Communications: Understanding your audience, social media and so much more…

If you are reading this page you will know how important it is to reduce, reuse and recycle to minimise the amount of waste that we all produce. People around the world need to understand the 3Rs and know how to use them. This work is done by communications teams, through print media like newspapers and magazines, on television and radio, on websites, and of course, through social media like Facebook, Twitter and Instagram. It is also important to change the behaviour of people so that they can start to Reduce, Reuse and Recycle! This is the job of people working in Behaviour Change teams.

Devon County Council is fortunate to have a great Behaviour Change Team, who run the Recycle Devon communication channels of Waste Management made up of experts in using social media and writing communications that people across Devon can understand. Some of the team are pictured here!

Job skills required:

  • An ability to work as part of a team – good teamwork is needed to get the job done.
  • Knowledge of the waste industry and the 3Rs – you can’t communicate what you don’t know.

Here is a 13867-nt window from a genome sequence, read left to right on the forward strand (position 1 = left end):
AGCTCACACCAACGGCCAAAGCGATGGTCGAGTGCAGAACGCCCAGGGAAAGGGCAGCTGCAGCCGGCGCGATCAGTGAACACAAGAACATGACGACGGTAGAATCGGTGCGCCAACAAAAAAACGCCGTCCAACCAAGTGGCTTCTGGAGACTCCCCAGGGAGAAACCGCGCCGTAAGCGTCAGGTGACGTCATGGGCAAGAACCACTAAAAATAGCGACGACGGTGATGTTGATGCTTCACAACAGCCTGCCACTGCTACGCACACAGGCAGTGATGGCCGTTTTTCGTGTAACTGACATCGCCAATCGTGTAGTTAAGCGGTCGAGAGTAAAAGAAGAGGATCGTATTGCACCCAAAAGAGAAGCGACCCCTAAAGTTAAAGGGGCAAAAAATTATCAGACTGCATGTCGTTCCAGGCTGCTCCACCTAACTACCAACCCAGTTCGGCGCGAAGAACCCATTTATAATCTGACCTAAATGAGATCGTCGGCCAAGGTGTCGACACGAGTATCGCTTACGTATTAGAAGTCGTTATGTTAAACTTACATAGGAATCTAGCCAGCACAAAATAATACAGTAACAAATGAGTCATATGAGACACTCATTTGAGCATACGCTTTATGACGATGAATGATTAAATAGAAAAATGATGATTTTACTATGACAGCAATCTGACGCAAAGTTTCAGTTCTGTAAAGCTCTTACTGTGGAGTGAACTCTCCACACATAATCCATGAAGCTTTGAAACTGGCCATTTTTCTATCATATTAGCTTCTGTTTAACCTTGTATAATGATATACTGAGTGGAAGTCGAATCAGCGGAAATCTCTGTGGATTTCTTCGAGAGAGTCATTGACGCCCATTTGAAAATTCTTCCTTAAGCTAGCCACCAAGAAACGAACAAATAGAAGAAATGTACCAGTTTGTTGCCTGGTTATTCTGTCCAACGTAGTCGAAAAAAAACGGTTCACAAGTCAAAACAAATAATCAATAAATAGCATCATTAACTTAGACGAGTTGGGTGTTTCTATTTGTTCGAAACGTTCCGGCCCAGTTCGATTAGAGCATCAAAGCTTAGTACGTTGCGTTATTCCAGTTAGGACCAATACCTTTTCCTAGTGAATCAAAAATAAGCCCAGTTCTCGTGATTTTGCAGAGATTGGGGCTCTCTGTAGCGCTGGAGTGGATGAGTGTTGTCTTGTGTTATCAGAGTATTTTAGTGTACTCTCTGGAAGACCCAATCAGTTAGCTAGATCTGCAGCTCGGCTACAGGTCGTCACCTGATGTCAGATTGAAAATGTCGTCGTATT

• Enthusiasm about the 3Rs – A great communicator is enthusiastic about their subject encouraging people with their passion for their subject.
  • Good communication skills – to do this job you must have really good communication skills to be able to interact with people of all ages.
  • Adaptability – you never know what will happen on social media or in the press every day and you will need to come up with quick solutions and responses.
  • Good interpersonal skills – successful communicators have strong people skills to be able to talk to and engage people.
  • Good technical ability – you will need to move with the times and learn new technologies.

Check out our careers page for more insights into waste management roles Careers Advice – Zone (

The recycle devon team at a stall at the North Devon Show
Recycle Devon Waste Educator Annie at a pop-up stand in Exeter city centre
Picture of people celebrating a record breaking number of items fixed at Britain's biggest repair event